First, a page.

#8

@cromulus I am not sure if your answers implies sarcasm or arrogance, or both… either way:

Exactly. And therefore keeping the system (such as webmail) up to date is crucial to mitigate problems. Means: Update on the MIAB side webmail more often (cf. August 2016 -> April 2017). That was my proposal: plain simple.

I am not sure if you understand Cross-site scripting well, as there are many different scenarios. Anyhow: adding around 3 lines in MIAB to mitigate such problems (even if you feel its completely unimportant) would for sure help imho.

Re TLSv1.0: It was my proposal to exclude TLSv1.0 permanently in MIAB (means: implement it in the distro) to make the system more secure (see link above) and you would not run into compatibility problems of users here imho.

Re owncloud: My point was obviously not on the OC/NC discussion, but on the proposal to implement the function of turning it off completely (disable-option at install). But on a side note: the community is changing to NC and NC seems the way to go (if).

These are proposals to make the system a bit more secure, these are in no way complains.
If you do not like them, just say it that way. As I said: I love MIAB and you are doing a great job @JoshData & Co.


#9

@Filippos My general policy is to not fix hypothetical vulnerabilities. If you have found a vulnerability (meaning, you can demonstrate an ill effect), please report that on Github and then we can determine the right course to fix it.

With regard to TLS settings, we roughly track best practices. https://www.ssllabs.com/ssltest gives an A+ to Mail-in-a-Box boxes. We’re approximately at Mozilla Intermediate Compatibility (since we don’t know what end-user devices Mail-in-a-Box users are trying to support).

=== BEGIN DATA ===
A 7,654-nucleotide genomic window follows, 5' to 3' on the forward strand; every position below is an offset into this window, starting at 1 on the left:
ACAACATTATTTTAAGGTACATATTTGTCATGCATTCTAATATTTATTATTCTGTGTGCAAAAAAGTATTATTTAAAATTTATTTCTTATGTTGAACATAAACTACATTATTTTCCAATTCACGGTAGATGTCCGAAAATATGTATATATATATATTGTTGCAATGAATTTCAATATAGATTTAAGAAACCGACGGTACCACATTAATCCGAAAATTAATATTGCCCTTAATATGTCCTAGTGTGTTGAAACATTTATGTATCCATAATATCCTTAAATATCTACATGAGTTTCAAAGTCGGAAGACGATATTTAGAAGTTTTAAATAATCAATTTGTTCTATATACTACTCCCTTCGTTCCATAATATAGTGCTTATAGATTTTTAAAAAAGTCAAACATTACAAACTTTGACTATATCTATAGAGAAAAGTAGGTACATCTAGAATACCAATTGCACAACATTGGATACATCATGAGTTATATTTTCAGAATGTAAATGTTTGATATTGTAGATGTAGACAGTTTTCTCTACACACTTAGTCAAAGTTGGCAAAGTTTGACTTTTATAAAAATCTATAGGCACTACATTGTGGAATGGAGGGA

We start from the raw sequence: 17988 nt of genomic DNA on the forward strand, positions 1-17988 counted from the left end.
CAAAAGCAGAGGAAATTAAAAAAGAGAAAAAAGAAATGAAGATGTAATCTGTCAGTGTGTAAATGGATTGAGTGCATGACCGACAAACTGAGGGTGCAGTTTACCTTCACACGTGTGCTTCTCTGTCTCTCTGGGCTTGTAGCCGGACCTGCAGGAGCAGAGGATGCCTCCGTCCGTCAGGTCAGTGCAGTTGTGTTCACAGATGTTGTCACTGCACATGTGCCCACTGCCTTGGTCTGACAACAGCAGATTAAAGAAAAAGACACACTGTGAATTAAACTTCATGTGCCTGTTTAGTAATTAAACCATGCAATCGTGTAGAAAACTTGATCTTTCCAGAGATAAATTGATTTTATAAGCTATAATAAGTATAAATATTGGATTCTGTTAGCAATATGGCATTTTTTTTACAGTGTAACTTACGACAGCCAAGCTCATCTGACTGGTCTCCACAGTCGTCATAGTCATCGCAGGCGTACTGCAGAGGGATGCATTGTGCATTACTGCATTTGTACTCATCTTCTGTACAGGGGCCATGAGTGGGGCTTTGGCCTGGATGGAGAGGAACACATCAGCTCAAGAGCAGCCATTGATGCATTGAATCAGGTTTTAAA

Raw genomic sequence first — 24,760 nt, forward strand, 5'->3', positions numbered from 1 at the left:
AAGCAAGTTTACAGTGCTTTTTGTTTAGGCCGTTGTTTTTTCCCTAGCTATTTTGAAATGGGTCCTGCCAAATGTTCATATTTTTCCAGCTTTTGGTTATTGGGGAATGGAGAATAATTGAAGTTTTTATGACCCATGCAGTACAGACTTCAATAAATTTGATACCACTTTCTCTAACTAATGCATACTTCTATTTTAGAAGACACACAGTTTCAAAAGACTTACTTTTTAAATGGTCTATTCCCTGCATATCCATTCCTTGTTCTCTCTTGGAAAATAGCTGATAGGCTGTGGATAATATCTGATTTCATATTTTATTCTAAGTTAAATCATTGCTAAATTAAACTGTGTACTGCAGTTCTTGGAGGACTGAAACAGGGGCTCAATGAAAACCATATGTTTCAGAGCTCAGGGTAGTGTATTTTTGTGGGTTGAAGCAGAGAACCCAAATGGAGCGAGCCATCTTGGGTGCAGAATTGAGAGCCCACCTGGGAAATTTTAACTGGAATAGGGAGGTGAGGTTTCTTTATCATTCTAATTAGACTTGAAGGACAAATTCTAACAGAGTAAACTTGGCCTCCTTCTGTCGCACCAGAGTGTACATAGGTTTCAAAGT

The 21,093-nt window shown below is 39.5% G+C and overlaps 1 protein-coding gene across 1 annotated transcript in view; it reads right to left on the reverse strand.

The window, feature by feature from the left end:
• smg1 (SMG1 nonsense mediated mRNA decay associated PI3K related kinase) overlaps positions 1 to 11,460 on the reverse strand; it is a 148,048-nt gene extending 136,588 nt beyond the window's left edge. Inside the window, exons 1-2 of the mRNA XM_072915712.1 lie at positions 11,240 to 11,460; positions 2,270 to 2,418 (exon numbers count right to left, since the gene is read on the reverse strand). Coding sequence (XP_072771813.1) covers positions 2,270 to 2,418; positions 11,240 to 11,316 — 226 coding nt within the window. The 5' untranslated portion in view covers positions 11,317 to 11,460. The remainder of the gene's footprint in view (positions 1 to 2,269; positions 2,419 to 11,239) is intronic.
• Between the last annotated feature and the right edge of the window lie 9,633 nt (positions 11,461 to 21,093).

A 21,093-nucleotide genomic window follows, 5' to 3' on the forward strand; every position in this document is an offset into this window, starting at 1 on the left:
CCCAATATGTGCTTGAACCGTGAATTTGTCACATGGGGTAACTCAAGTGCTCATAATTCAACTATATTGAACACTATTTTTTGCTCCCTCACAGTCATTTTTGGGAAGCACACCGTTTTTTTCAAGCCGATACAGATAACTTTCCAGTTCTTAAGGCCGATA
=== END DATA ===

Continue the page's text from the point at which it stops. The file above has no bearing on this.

#10

@JoshData Thanks. And I agree. Just FYI:

SSL Labs Test does not check header configurations afaics. X-Frame-Options, X-XSS-Protection, X-Content-Type-Options, Referrer-Policy and Content-Security-Policy are in fact not mitigated on “box.example.email/admin” and “box.example.email.” Doing this is pretty much state of the art and adding two or three lines would solve the problem for those “point of entries” imho:

add_header X-Content-Type-Options nosniff
add_header X-XSS-Protection "1; mode=block"
add_header X-Frame-Options SAMEORIGIN;
etc.

I can do it manually but as it gets overwritten every time one run the MIAB setup, it would be better to implement it in the distro.

SSL Labs themselves state that TLS v1.0 is outdated nowadays, and there is rarely an end user that even uses TLS v1.0 imho - so its worth a try but of course its all up to you. Just wanted to add (a bit more than) five cents. Feel free to ignore or implement whatever you feel right. See also: TSL v1.0 depreciation at pci.


#11

SSL Labs Test does not check header configurations afaics

That’s why I said “With regard to TLS settings” before I mentioned SSL Labs. Because I was only referring to your point about TLS settings. I know very well that it does not check the headers.

there is rarely an end user that even uses TLS v1.0 imho

Look, your opinion about how many people use TLSv1 doesn’t matter. What matters is whether our users use it, and what happens when we remove functionality that someone is using. And whether there might still be important use cases that we should support, rather than cutting people off with old devices from being able to have secure email. Are you volunteering to spend some time surveying our users about TLSv1 usage?